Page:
> leads to the fourth point.
> Four, many Americans are aware of hockey, some have seen hockey, and
> the majority of Americans do not care. In marketing, we talk about the
> product. How many people are aware or unaware of the product? Of the
> people who are aware of the product, how many have sampled, or tried,
> the product? Of the people, who have sampled the product, how many
> bought the product? Of the people who bought the product, how many
> bought it again? It continues from there, but you get the point.
> The percentage of course continues to drop with the answer to each
> question. More people are aware of your product than have bought your
> product repeatedly.
> Most Americans are aware of hockey. Ultimately, they do not want to
> buy it. That's a huge problem. Garry Bettman would rather support a
> dead franchise for a year to three years (the Expos sucked on the MLB
> teat for 3 years and I am STILL bitter) than address the NHL's
> fundamental problem. How do you get these people to buy the product?
> Five, the people managing the NHL cannot or will not lead the NHL.
> After all these years, Bettman still has not made the transformation
> from a second in command to a commander. The situations in Pittsburgh,
> Nashville, and Phoenix reflect his priorities. The 94-95 lockout and
> the 04-05 lockout represent his two greatest failures. He gave
> consumers, the Americans he so desperately wants to buy tickets and
> watch the games, a reason not to care about his product.
> Can you imagine how long the CEO of Proctor & Gamble would last if he
> withdrew all P&G products not just from Wal-Mart's shelves but from
> the shelves from all retailers? Would he even last to the end of the
> business day?
> How Bettman survived the first lockout let alone the second lockout
> tells you how much the owners must prefer a manager to a leader.
> Finally, where does that leave the NHL? The league needs a leader.
> Enough academic studies have been published on why people buy and
> consume the way they do that any market researcher worth their salt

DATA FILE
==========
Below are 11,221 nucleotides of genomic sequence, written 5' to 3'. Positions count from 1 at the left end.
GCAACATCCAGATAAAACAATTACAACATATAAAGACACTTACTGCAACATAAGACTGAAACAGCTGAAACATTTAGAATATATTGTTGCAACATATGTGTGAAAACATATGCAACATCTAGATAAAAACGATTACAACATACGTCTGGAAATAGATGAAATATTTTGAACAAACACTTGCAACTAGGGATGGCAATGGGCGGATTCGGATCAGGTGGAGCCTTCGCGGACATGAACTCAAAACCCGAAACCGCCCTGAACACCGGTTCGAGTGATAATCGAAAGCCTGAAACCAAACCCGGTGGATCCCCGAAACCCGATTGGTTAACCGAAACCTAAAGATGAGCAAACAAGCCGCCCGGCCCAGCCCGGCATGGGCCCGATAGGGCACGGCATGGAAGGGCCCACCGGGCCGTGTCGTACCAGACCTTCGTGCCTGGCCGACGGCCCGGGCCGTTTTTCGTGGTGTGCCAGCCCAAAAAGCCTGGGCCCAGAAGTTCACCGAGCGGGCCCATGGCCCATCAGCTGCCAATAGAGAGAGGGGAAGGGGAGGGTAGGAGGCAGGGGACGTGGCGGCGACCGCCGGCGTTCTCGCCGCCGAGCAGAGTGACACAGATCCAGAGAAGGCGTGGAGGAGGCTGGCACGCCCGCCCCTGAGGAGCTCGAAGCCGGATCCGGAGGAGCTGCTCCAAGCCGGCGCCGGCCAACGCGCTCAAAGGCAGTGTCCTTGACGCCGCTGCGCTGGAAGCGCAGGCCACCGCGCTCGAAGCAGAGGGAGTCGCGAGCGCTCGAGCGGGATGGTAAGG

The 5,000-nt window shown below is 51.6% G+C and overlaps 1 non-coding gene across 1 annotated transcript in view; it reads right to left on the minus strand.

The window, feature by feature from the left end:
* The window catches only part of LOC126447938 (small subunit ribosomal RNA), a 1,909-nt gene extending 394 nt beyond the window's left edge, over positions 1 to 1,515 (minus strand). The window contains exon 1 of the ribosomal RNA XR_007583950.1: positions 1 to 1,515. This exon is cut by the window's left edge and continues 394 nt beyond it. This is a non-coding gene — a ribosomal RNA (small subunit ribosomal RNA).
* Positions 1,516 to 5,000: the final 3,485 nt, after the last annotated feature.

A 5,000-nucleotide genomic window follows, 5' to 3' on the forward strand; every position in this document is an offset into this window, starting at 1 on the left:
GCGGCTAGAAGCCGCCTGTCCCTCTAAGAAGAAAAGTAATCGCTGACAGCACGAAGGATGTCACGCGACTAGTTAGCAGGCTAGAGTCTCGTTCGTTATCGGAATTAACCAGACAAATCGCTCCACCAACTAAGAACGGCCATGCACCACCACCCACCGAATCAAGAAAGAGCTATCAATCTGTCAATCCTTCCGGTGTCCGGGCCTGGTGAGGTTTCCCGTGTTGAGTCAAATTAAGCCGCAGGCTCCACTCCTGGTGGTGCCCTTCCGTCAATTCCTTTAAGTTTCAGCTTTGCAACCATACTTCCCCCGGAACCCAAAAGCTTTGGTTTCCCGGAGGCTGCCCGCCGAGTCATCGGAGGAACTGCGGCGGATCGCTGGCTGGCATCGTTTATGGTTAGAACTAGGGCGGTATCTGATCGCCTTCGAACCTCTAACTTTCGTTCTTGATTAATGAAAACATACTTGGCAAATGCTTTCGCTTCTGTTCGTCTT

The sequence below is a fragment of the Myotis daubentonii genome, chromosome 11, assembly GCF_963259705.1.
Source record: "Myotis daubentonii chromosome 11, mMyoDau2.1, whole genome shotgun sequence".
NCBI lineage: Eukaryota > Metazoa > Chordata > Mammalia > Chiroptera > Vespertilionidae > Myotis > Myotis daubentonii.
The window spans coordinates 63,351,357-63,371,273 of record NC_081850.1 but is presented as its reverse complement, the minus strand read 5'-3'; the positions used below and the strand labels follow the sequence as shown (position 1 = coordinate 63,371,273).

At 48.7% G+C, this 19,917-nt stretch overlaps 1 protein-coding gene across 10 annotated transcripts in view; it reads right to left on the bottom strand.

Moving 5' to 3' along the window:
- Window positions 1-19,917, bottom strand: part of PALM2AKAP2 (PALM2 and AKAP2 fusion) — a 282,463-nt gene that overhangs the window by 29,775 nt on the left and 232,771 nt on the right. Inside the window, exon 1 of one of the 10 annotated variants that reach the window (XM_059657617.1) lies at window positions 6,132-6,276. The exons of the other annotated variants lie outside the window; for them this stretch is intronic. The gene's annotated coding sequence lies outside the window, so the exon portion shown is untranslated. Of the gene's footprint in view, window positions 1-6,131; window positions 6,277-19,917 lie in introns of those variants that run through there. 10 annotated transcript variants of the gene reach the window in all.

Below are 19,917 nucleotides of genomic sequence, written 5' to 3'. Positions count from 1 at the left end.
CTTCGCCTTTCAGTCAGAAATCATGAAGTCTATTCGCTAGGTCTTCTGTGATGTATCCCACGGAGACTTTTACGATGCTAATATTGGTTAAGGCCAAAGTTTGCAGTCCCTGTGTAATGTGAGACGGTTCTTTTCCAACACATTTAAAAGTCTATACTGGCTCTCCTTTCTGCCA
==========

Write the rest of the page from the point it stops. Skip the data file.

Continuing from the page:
> can put together a credible and usable survey. What will it take to
> get people to buy tickets?
> Discounting and other sales promotions do not work. Perhaps it is
> because the product - NHL style hockey - is a turn off?
> The last NHL game I ever watched on television from beginning to end
> was game 5 of the 1993 Stanley Cup. Growing up in the South, I never
> played or saw hockey in person. My college roommate, who was from St.
> Louis and an avid Blues fan, had to explain a lot of the tactics.
> Still, it was a great series. I tried watching a few times after that
> Cup but the style of play was so stiff.
> When I lived in Oklahoma City, I went to a couple of Blazers game. The
> crowds were large (8k or so) but only came alive when the inevitable
> fight or fights broke out. Cheap parking. Cheap tickets. Cheap beer.
> And men fighting on ice. Who could ask for a better time in downtown
> OKC? Too bad the hockey was ragged.
> Since those 93 Cup games, the only hockey I watch on television from
> beginning to end is Olympic hockey in large part because of the fast
> restart, the almost non-existing fights, the extra wide ice, and a
> style of play that is more fluid.
> I now call Columbus home. The Bluejackets are never a topic of
> conversation in our household. The Crew are though. At work, you can
> find people several people who either go to Crew games or watch soccer
> on television. Despite making the playoffs no one said, "How about
> those Bluejackets?" Hmmm.....
> Bettman, your league is burning to the ground. Do you want to put the
> fire out or continue fiddling?
- << Previous post in topic Next post in topic >>